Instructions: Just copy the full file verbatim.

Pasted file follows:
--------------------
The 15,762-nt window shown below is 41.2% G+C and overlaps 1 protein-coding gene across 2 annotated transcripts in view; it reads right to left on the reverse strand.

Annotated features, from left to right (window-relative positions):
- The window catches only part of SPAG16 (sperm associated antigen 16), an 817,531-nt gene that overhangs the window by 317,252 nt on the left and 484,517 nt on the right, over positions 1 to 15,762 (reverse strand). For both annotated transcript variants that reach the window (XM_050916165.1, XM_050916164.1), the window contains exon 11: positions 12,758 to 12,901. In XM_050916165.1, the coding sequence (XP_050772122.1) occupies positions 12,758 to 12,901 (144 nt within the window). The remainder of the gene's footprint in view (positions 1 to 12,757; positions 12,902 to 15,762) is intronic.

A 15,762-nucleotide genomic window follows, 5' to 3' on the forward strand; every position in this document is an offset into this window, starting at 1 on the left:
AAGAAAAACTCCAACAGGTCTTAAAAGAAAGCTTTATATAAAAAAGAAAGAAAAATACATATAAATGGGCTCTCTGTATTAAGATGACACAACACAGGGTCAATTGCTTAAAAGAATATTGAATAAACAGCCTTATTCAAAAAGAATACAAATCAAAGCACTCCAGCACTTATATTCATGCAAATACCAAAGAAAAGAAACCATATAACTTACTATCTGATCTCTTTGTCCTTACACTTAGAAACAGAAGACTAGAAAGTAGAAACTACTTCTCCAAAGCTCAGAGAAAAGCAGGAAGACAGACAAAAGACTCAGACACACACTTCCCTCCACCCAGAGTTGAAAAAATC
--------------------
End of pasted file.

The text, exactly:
The 15,762-nt window shown below is 41.2% G+C and overlaps 1 protein-coding gene across 2 annotated transcripts in view; it reads right to left on the reverse strand.

Annotated features, from left to right (window-relative positions):
- The window catches only part of SPAG16 (sperm associated antigen 16), an 817,531-nt gene that overhangs the window by 317,252 nt on the left and 484,517 nt on the right, over positions 1 to 15,762 (reverse strand). For both annotated transcript variants that reach the window (XM_050916165.1, XM_050916164.1), the window contains exon 11: positions 12,758 to 12,901. In XM_050916165.1, the coding sequence (XP_050772122.1) occupies positions 12,758 to 12,901 (144 nt within the window). The remainder of the gene's footprint in view (positions 1 to 12,757; positions 12,902 to 15,762) is intronic.

A 15,762-nucleotide genomic window follows, 5' to 3' on the forward strand; every position in this document is an offset into this window, starting at 1 on the left:
AAGAAAAACTCCAACAGGTCTTAAAAGAAAGCTTTATATAAAAAAGAAAGAAAAATACATATAAATGGGCTCTCTGTATTAAGATGACACAACACAGGGTCAATTGCTTAAAAGAATATTGAATAAACAGCCTTATTCAAAAAGAATACAAATCAAAGCACTCCAGCACTTATATTCATGCAAATACCAAAGAAAAGAAACCATATAACTTACTATCTGATCTCTTTGTCCTTACACTTAGAAACAGAAGACTAGAAAGTAGAAACTACTTCTCCAAAGCTCAGAGAAAAGCAGGAAGACAGACAAAAGACTCAGACACACACTTCCCTCCACCCAGAGTTGAAAAAATC